Once again science trumps government when it comes to open, easy and meaningful access to the information we need. A Listeria monocytogenes outbreak and related recall of pasteurized chocolate milk in Canada was ever so lightly reported by public health agencies back in 2016.
This week, thanks to the journal Emerging Infectious Diseases from the U.S. Centers for Disease Control and Prevention, we’ve seen the rest of the story.
The outbreak, linked to Neilson brand chocolate milk sold by Montreal-based Saputo Inc., sickened at least 34 people, killing four. All but two of the victims were so sick they had to be hospitalized. All of the confirmed victims lived in Ontario. Most were elderly people, though their ages ranged from less than 1 to 90 years old.
People were sickened in two waves, but all are considered part of the single outbreak linked to Neilson brand partially skimmed chocolate milk. Illness onset dates for the first wave of victims were Nov. 14, 2015, through Feb. 14, 2016. The victims in the second wave became sick between April 11 and June 20, 2016.
There’s little doubt that more people were sickened by the milk sold by Saputo Inc. It can take up to 70 days after exposure to Listeria monocytogenes for the symptoms of listeriosis to develop.
Do you remember what you ate and drank 7 days ago? How about 70 days ago?
Epidemiologists know about the limitations of human memory when it comes to such details. But, being scientists, they almost never speculate about possible cases. They deal in facts, and the fact is only 34 people were diagnosed, underwent confirmation testing, and had their cases reported to public health officials.
Of the confirmed sick people, many bought the implicated milk at the same grocery stores. Lab tests showed the outbreak strain of Listeria monocytogenes in the milk and in the facility where it was produced, according to the research report published in the CDC’s Emerging Infectious Diseases journal.
“Environmental sampling at the manufacturer confirmed the presence of the outbreak strain within a post-pasteurization pump dedicated to chocolate milk and on nonfood contact surfaces. This post-process contamination of the chocolate milk line was believed to be the root cause of the outbreak,” according to the research report.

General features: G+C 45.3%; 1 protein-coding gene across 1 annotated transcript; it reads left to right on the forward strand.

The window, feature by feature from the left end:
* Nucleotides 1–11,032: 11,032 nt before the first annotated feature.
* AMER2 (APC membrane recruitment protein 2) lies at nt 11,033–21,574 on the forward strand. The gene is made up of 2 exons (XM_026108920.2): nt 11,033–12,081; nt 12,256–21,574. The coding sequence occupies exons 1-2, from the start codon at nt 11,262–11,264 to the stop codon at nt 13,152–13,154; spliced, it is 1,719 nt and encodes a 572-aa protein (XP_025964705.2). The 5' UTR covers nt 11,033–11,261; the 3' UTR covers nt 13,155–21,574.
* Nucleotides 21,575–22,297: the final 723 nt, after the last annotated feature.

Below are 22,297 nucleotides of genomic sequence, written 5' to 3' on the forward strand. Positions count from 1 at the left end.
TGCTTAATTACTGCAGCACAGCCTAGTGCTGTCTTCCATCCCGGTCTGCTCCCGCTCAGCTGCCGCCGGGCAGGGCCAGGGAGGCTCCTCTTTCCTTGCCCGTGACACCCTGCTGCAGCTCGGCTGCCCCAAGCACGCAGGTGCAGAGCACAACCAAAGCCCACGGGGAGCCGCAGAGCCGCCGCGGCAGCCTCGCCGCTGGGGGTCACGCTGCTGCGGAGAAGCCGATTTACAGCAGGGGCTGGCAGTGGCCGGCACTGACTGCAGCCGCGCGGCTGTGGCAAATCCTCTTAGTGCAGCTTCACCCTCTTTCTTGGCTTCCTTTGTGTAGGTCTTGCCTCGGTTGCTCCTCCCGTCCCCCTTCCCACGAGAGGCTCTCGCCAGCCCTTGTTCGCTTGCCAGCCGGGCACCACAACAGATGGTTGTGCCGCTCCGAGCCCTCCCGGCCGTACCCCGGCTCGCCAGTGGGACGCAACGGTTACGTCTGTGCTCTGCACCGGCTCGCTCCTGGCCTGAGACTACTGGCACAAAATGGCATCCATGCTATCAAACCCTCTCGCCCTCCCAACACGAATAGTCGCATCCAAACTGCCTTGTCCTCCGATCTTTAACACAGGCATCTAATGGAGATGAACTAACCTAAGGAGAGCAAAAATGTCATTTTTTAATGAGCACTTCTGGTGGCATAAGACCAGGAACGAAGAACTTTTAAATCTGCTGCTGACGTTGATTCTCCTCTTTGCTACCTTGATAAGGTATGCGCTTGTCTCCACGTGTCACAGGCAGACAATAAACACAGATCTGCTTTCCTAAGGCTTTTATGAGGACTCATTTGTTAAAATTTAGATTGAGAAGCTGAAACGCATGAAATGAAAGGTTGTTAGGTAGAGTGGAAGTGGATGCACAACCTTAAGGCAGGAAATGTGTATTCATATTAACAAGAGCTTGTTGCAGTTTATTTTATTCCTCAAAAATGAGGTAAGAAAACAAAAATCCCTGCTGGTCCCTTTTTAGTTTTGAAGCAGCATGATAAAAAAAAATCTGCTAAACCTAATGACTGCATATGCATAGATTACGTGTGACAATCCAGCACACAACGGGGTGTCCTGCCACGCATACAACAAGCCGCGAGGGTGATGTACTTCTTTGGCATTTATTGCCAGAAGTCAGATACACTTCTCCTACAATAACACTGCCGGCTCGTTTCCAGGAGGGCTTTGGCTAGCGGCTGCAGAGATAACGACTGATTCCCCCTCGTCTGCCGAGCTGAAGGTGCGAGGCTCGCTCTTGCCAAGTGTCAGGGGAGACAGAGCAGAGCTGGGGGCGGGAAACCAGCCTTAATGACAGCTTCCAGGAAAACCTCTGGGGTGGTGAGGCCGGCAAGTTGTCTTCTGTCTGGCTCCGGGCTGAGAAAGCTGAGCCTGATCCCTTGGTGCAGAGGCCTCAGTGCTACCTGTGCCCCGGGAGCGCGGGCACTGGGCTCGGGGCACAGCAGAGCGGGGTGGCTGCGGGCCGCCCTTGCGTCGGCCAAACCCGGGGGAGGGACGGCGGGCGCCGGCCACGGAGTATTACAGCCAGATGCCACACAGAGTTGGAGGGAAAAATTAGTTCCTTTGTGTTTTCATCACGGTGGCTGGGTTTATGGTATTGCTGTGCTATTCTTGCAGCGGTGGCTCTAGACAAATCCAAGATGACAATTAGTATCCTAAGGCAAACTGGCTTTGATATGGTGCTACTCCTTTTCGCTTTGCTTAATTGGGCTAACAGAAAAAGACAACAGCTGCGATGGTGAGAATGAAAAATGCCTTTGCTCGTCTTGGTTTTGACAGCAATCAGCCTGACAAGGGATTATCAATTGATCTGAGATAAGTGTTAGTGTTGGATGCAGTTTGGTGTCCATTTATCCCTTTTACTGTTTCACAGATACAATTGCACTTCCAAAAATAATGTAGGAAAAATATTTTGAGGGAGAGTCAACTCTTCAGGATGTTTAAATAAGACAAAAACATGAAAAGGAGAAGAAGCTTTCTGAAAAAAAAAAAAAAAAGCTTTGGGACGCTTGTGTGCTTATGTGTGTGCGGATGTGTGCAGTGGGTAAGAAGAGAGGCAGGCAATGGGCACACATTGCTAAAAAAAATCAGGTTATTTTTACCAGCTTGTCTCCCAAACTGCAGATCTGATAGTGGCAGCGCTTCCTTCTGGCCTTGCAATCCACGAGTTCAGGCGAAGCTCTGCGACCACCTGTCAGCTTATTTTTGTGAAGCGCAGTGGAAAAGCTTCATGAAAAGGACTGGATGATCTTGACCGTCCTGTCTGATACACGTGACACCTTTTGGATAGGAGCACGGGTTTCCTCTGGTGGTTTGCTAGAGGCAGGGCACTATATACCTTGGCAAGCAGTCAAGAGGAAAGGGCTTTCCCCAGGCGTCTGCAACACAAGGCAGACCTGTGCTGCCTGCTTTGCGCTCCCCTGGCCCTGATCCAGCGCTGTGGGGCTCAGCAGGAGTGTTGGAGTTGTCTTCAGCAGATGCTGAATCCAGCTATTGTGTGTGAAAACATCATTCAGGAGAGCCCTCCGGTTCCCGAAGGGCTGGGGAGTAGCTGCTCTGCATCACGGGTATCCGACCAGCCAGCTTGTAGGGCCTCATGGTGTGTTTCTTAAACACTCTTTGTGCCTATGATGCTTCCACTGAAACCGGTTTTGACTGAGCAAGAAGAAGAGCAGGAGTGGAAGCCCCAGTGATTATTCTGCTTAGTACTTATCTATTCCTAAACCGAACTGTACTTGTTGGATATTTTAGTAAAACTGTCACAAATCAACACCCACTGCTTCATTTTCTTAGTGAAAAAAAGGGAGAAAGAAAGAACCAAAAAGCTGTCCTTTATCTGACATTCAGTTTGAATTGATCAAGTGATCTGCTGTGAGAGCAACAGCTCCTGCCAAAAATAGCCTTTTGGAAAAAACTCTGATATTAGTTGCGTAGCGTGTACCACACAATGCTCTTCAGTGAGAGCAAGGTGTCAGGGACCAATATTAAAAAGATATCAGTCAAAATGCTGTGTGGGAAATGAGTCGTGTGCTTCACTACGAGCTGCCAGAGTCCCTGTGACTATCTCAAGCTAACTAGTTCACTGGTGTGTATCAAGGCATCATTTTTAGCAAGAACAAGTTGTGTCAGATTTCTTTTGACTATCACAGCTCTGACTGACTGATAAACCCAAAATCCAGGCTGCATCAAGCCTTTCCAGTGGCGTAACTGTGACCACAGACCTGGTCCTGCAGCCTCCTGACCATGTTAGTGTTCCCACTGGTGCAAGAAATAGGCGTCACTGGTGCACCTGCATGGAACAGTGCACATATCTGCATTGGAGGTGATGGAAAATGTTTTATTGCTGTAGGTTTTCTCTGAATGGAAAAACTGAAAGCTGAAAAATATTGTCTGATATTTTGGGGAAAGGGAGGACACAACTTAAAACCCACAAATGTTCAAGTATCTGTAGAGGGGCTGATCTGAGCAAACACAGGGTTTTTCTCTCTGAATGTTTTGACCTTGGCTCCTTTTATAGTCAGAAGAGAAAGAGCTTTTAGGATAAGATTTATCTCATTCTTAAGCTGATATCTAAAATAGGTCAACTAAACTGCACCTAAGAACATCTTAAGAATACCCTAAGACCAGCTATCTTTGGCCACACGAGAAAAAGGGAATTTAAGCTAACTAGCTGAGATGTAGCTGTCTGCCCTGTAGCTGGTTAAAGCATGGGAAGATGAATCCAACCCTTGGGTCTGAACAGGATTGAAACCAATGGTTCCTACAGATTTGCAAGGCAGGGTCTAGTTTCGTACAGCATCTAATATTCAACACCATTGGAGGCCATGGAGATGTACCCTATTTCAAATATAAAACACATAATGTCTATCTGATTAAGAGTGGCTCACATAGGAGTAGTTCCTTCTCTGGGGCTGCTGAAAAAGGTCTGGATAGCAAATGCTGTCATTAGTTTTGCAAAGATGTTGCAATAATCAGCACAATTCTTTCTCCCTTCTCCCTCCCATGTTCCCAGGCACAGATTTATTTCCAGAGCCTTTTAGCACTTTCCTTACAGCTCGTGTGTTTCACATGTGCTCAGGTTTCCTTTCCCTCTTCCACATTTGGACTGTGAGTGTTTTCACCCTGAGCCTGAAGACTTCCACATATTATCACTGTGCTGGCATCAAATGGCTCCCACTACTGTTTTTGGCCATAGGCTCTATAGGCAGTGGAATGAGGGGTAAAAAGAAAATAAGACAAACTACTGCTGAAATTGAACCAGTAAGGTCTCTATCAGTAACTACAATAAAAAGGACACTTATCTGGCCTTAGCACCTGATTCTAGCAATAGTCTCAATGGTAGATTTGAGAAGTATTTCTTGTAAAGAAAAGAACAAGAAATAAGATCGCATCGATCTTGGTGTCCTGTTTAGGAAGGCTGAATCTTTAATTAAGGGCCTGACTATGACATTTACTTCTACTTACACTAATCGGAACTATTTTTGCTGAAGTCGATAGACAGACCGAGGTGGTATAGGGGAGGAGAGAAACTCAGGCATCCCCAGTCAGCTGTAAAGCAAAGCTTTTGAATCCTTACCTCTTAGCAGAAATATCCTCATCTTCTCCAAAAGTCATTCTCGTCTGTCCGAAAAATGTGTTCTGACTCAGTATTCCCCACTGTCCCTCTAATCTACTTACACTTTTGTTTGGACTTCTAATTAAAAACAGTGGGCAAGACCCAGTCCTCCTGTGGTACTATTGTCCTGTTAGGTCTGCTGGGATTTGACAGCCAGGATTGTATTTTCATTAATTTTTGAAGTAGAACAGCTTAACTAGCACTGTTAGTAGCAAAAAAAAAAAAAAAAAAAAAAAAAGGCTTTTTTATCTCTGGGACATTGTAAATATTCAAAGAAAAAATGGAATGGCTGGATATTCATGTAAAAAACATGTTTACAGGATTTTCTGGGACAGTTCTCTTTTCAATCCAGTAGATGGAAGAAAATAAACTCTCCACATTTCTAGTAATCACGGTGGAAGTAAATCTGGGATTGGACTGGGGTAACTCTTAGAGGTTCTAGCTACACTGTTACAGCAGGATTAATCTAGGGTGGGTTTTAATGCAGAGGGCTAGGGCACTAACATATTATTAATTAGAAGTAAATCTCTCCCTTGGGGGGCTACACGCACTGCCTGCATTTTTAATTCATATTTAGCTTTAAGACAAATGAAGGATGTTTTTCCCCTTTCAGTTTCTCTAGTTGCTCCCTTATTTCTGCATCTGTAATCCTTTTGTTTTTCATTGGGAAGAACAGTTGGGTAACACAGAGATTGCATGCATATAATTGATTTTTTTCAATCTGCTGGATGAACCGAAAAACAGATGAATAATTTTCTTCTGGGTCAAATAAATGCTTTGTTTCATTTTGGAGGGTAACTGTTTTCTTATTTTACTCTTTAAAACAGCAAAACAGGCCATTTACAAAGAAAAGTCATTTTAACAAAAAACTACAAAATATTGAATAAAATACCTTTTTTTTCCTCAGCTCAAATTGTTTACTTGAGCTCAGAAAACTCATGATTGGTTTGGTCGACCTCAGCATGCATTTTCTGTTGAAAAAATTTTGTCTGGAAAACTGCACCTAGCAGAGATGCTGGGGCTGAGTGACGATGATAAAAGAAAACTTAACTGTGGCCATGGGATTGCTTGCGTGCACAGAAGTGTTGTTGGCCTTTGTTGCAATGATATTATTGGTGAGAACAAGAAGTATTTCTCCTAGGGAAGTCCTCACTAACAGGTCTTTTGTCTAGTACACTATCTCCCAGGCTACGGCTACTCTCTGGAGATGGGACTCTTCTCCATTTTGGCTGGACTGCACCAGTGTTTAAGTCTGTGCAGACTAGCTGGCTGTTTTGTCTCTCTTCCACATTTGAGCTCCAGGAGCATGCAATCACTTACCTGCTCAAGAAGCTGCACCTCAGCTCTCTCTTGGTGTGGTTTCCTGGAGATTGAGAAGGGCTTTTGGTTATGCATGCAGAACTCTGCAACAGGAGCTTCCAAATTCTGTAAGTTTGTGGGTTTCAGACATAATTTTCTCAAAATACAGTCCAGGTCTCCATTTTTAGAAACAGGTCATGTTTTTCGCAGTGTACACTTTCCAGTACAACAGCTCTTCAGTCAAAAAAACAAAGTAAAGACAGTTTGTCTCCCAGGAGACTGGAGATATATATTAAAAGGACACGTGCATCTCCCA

“A harborage site might have been introduced by a specific maintenance event or poor equipment design. The equipment was subsequently replaced, and corrective measures were implemented to prevent reoccurrence. Chocolate milk production was resumed after vigorous testing for L. monocytogenes under regulatory oversight.”
Forget Waldo, where’s the info?
Considering the striking information reported by researchers, I started crawling around on various websites of public health and food safety agencies in Canada. There was little to find. I contacted Public Health Ontario.
A “communications advisor” got back to me in a couple of hours. That’s impressive in terms of response time in these situations.
The response itself was much less impressive. It turns out there is “an internal final summary of the outbreak.” That’s gov’mint speak for “the public can’t see it.”
The health department press officer provided a link to the research reported in the journal Emerging Infectious Diseases in case I wanted additional details. Umm, that journal article is what sent me knocking on your email door.
I specifically asked why the release of the information was delayed.
Answer: “The Ministry of Health and Long-Term Care (MOHTLC), the organization that informs the public during provincial outbreak investigations, released a joint statement from the Minister of Health and the Chief Medical Officer of Health (CMOH) about the outbreak on Jan. 20, 2016, and the CMOH issued a follow-up statement on June 12, 2016 after the cause of the outbreak was identified and the chocolate milk was recalled. Public Health Ontario also posted a notice on our website, which was regularly updated between January and October 2016. The final notice remains on our website. We suggest contacting the MOHTLC if you have more questions about this.”
To save you a click, here what the “final notice” says:
“The provincial outbreak of Listeria monocytogenes which began in November 2015 was declared over on July 29, 2016. A total of 34 cases were linked to the outbreak with the majority being older adults. The cases were from 16 public health units in Ontario. The source of the outbreak was determined to be Neilson brand partly skimmed milk”
Call me a reporter, call me instinctively curious, call me anything you want, but shouldn’t a final report on any outbreak be more than 58 words? Shouldn’t such a report include whether anyone died, and if there were deaths, how many?
Shouldn’t such information be less difficult to find with the naked eye? Or, do we need to develop a device to reveal public safety information the way microscopes reveal bacteria such as Listeria monocytogenes.
It’s like all the best food safety nerds and activists say: If you don’t look for it, you won’t find it.
Note from the FoodBugLady: Here is a link to the report in Emerging Infectious Diseases